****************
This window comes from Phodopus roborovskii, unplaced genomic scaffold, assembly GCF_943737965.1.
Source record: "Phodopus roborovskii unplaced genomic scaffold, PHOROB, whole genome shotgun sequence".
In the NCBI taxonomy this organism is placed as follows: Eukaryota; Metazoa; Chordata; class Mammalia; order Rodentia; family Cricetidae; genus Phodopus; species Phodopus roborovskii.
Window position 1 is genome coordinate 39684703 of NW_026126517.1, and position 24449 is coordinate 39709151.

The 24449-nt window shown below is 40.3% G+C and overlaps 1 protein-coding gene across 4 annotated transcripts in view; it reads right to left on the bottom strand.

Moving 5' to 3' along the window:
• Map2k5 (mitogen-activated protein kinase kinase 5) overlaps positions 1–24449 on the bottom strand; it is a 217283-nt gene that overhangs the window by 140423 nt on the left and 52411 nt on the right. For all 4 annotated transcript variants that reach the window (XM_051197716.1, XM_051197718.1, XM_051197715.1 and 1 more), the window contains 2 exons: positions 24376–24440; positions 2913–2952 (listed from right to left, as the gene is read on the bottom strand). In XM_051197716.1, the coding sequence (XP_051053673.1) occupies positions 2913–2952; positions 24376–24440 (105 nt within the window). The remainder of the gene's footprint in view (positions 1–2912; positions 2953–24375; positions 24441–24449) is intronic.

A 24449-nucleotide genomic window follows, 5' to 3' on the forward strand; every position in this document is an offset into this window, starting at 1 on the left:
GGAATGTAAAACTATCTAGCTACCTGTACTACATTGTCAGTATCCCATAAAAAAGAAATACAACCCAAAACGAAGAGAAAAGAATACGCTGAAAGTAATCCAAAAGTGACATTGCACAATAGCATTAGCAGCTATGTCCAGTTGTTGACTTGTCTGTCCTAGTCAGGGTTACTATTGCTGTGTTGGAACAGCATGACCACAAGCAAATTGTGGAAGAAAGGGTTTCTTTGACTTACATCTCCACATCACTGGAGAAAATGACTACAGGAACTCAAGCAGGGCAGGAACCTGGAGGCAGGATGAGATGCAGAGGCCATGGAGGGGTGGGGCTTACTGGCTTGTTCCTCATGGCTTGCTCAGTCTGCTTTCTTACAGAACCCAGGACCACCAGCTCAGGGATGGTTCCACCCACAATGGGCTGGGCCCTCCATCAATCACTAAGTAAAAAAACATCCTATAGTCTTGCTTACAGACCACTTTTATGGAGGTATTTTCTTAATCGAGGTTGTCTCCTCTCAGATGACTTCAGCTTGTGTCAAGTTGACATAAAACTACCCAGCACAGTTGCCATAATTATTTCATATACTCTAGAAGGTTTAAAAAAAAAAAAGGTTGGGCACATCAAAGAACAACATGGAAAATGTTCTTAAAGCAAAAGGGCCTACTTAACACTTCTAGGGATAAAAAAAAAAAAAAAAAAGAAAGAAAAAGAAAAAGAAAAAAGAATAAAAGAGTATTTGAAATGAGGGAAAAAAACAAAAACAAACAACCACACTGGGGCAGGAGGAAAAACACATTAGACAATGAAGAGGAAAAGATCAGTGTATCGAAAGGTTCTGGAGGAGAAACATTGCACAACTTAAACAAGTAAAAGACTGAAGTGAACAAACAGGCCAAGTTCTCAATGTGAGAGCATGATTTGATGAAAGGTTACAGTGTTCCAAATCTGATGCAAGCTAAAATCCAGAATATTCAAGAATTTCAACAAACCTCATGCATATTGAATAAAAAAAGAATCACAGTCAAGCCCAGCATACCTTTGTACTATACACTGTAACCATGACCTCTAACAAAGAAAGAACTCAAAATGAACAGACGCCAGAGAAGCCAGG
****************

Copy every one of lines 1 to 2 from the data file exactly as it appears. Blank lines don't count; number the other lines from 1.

This window comes from Phodopus roborovskii, unplaced genomic scaffold, assembly GCF_943737965.1.
Source record: "Phodopus roborovskii unplaced genomic scaffold, PHOROB, whole genome shotgun sequence".